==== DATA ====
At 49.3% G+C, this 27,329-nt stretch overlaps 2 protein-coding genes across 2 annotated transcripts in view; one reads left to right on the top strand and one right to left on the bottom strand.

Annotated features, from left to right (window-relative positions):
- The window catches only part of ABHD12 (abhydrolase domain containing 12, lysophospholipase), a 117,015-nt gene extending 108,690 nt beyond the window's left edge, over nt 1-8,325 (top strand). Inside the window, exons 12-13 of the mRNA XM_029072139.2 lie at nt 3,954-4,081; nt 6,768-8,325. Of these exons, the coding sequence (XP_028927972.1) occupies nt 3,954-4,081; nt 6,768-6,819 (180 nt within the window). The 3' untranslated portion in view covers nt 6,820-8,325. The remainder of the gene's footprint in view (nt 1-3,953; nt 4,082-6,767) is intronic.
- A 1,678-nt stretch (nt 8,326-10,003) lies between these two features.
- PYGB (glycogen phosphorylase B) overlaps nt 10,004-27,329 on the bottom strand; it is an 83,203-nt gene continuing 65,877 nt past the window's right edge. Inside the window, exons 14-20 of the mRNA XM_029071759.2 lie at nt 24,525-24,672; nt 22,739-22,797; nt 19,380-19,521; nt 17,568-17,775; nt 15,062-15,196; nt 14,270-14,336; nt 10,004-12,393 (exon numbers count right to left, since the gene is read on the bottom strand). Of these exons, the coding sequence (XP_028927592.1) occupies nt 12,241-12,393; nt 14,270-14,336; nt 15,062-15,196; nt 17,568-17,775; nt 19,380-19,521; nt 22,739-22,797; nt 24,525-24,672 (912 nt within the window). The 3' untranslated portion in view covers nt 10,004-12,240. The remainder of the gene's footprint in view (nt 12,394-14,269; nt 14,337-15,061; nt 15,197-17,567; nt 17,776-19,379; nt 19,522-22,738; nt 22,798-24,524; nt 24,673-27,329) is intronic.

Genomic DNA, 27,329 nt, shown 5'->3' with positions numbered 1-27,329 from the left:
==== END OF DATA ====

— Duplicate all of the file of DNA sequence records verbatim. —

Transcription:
At 49.3% G+C, this 27,329-nt stretch overlaps 2 protein-coding genes across 2 annotated transcripts in view; one reads left to right on the top strand and one right to left on the bottom strand.

Annotated features, from left to right (window-relative positions):
- The window catches only part of ABHD12 (abhydrolase domain containing 12, lysophospholipase), a 117,015-nt gene extending 108,690 nt beyond the window's left edge, over nt 1-8,325 (top strand). Inside the window, exons 12-13 of the mRNA XM_029072139.2 lie at nt 3,954-4,081; nt 6,768-8,325. Of these exons, the coding sequence (XP_028927972.1) occupies nt 3,954-4,081; nt 6,768-6,819 (180 nt within the window). The 3' untranslated portion in view covers nt 6,820-8,325. The remainder of the gene's footprint in view (nt 1-3,953; nt 4,082-6,767) is intronic.
- A 1,678-nt stretch (nt 8,326-10,003) lies between these two features.
- PYGB (glycogen phosphorylase B) overlaps nt 10,004-27,329 on the bottom strand; it is an 83,203-nt gene continuing 65,877 nt past the window's right edge. Inside the window, exons 14-20 of the mRNA XM_029071759.2 lie at nt 24,525-24,672; nt 22,739-22,797; nt 19,380-19,521; nt 17,568-17,775; nt 15,062-15,196; nt 14,270-14,336; nt 10,004-12,393 (exon numbers count right to left, since the gene is read on the bottom strand). Of these exons, the coding sequence (XP_028927592.1) occupies nt 12,241-12,393; nt 14,270-14,336; nt 15,062-15,196; nt 17,568-17,775; nt 19,380-19,521; nt 22,739-22,797; nt 24,525-24,672 (912 nt within the window). The 3' untranslated portion in view covers nt 10,004-12,240. The remainder of the gene's footprint in view (nt 12,394-14,269; nt 14,337-15,061; nt 15,197-17,567; nt 17,776-19,379; nt 19,522-22,738; nt 22,798-24,524; nt 24,673-27,329) is intronic.

Genomic DNA, 27,329 nt, shown 5'->3' with positions numbered 1-27,329 from the left: